Winners And Losers

« November 2010 »

Memo to Norman Dennison, Sean Parnell, and James Inhofe: YOU ARE DUMB.

In any election, there are winners, and there are losers. That's true of life as well. The winners and the losers are inescapably intertwined, linked together in an eternal dance of pushing and pulling, gaining and losing ground, fucking and being fucked. See if you can tell who the winners and losers are in this week's installment of IDIOTS SAY THE DAMNDEST THINGS!

"“It’s a flat-out lie. I read my Bible,” Mr. Dennison said. “He made this earth for us to utilize." - Norman Dennison, founder of the Croydon, Illinois Tea Party.

I've said it before, but it bears repeating, so I'm gonna repeat it. If the seas rise and civilization collapses and I end up either dead, or even wildly inconvenienced as a result of fuckers like this, I will not take it kindly. For the context, Dennison was reviewed after a debate between conservative incumbent Democrat Baron Hill and his challenger, Todd Young, for one of those Midwestern congressional districts that's like 80% corn.

During the debate, Hill got booed for explaining why he voted for cap and trade - his reason being global fucking warming, which Mr. Dennison helpfully explained was a lie after the debate because the Bible said something 3,000 years ago and that's all the science he fucking well needs. Well, Hill lost to Young, cap and trade is dead, and Obama is going to try to find some other way of controlling carbon emissions that doesn't make Republicans angry. Good fucking luck with that - any sign that you might keep people from utilizing the Earth until the Rapture fixes everything for us is probably going to meet with some resistance.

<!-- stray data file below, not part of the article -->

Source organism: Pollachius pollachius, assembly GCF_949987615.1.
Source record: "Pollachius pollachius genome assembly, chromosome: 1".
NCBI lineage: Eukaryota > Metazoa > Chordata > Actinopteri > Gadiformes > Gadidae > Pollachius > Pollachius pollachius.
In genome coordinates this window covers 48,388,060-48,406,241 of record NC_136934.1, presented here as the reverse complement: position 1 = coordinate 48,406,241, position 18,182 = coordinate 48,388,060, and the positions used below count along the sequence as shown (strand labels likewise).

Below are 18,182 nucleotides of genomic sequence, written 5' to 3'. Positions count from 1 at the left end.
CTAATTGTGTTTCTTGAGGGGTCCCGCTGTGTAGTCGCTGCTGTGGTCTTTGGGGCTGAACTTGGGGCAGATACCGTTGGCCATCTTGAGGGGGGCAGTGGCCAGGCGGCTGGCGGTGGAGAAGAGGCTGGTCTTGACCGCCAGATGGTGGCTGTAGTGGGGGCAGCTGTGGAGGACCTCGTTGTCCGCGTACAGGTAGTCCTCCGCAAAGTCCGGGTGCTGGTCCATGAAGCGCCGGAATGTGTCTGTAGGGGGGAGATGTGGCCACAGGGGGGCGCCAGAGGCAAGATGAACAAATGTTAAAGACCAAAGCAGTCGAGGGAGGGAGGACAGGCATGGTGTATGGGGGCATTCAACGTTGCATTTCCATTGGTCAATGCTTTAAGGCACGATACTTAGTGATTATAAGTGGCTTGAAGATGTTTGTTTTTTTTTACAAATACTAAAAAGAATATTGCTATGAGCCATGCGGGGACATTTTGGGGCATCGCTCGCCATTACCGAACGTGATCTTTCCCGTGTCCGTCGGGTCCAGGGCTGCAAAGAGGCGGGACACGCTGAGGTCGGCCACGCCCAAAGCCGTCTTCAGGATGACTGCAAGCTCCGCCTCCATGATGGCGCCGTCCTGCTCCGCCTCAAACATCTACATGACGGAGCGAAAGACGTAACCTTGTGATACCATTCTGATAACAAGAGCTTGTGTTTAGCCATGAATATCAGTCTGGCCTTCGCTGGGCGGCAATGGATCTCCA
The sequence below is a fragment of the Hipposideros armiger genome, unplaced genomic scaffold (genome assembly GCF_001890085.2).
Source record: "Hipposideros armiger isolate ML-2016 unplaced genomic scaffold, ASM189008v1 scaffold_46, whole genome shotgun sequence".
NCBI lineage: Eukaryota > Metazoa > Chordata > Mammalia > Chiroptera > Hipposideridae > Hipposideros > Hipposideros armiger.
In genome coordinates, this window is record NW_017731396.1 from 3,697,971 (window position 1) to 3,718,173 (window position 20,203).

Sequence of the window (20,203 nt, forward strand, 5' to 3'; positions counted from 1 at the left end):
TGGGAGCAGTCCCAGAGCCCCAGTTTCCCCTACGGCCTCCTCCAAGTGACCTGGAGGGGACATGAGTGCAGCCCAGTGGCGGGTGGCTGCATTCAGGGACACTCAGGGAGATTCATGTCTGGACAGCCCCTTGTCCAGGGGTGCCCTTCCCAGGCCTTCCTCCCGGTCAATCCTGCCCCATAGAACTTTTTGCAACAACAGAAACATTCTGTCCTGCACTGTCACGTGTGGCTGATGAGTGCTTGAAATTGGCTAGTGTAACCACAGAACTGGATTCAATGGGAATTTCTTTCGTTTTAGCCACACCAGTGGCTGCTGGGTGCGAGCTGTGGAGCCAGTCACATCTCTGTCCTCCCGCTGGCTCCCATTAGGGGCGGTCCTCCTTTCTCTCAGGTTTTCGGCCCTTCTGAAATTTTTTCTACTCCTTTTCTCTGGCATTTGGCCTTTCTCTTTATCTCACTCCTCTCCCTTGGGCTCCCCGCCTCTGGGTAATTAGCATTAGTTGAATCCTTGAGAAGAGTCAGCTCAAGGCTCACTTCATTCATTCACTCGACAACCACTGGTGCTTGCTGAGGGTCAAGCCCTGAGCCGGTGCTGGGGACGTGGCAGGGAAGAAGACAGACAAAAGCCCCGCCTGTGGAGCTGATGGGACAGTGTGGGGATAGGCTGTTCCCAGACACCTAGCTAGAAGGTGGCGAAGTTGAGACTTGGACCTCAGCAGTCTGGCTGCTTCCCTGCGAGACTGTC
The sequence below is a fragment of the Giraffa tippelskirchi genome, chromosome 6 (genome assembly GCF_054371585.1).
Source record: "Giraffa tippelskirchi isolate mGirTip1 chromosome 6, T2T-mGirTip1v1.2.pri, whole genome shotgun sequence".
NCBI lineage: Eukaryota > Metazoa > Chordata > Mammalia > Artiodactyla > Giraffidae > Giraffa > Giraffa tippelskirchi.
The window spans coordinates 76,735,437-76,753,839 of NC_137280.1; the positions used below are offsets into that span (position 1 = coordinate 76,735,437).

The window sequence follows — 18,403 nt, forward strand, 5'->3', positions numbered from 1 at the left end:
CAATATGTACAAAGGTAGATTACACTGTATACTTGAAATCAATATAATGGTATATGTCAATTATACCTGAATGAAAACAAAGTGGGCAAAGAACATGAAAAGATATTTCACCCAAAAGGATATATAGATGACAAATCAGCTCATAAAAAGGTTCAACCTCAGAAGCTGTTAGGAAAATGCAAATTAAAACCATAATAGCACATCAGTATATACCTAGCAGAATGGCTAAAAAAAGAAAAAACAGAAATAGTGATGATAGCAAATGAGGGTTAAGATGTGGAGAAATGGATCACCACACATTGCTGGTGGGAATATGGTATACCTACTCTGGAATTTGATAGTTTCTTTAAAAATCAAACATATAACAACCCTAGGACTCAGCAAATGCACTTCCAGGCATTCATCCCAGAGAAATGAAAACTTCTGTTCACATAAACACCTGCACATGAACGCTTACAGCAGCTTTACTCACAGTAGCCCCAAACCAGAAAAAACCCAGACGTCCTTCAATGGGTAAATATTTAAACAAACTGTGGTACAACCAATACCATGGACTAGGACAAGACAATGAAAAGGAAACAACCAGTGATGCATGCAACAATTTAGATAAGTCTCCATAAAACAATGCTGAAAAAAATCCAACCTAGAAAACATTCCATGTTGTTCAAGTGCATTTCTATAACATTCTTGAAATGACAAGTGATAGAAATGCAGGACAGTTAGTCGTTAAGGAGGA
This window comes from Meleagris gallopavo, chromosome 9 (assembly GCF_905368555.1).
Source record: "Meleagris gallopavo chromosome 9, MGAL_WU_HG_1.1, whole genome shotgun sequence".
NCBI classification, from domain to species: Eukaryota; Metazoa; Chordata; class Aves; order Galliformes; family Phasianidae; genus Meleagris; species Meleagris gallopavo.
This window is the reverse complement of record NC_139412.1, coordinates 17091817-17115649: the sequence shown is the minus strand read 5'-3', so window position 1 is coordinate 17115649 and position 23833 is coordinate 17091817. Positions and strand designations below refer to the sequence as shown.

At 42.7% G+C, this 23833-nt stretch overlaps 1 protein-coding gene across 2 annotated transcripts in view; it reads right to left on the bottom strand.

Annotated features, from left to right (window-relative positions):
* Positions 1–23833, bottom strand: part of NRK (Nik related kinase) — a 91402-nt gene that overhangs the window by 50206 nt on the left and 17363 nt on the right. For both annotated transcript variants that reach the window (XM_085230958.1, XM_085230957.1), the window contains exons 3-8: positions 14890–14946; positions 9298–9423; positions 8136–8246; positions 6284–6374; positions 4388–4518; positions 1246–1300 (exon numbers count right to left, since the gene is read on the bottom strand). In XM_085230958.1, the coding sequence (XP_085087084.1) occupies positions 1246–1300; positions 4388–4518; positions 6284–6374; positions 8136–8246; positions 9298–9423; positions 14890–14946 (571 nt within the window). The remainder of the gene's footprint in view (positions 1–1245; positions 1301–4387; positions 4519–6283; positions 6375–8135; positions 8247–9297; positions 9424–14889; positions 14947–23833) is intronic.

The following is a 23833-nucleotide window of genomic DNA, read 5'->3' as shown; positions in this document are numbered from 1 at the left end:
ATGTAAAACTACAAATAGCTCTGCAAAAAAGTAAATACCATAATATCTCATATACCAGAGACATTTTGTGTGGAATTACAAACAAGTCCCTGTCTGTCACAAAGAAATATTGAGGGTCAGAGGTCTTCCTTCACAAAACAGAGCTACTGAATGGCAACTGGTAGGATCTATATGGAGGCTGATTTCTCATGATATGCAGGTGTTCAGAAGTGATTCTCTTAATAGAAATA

"Only God knows... I really don't know. For either one of us to do it is quite speculative." - Sean Parnell, Alaska governor, when asked whether the earth was closer to 6,000 or six billion years old.

Well, I'll say this much. The man was eminently qualified to be Sarah Palin's second-in-command until she got bored with real work. Whenever any Republican answers a question of this type, in this way, it usually means "Of course it's six billion, you moron, but if I say it is, I'll be burned at the stake by my inbred, moose-fucking constituency."

Sometimes it means they're a creationist who wants to seem like a moderate, but very few creationists are capable of such complicated strategery, so nine times out of ten, it's the first one. Which is, by the way, almost worse than being a creationist, and I only say "almost" because there's actually nothing worse than being a creationist. But you know, popular Republicans who believe in science could maybe try and bring their followers a couple of millenia into the future, for the good of us all.

Or they can pander to the Jesus-freaks and win by eleven fucking percentage points. Whatever works, I guess.

"We’ll take over the following seats where there are Democratic incumbents: Arkansas, Colorado, Florida, Illinois, Indiana, Pennsylvania, Washington state, West Virginia — where I’ll be Monday — North Dakota, and I think California. Now that’s Barbara Boxer. She’s the one that’s been sitting next to me on the armed services, uh, the environment and public works committee . We can win in Connecticut, Delaware, certainly in Nevada. But the ones I named first, in my opinion, are certainties that Republicans will win, and that’s what it will take for us to take control." - Senator James Inhofe, wrong about everything ever.

I swear, when Inhofe called the Senate for the GOP a week before the election, that was the instant I stopped worrying about losing the Senate. It's like when Karl Rove said he had his own math. Inhofe is so consistently wrong that you could set your clock by him, if you were somehow able to ask him what time it was 1,439 times in a single minute.

For the record, he was wrong about Colorado, Washington, West Virginia (thanks for the help, asshole!), and California. If you just include his certainties, that's only 60% success. If you include his other three, all of which he got wrong, that drops him below fifty percent. And since a lobotomized chicken could have predicted Arkansas and North Dakota, his showing is even less impressive.

Of course, he's still a Senator, he still thinks global warming is a hoax, and his stupidity is still going to doom us all to a slow, painful death, so I guess the joke's on us after all.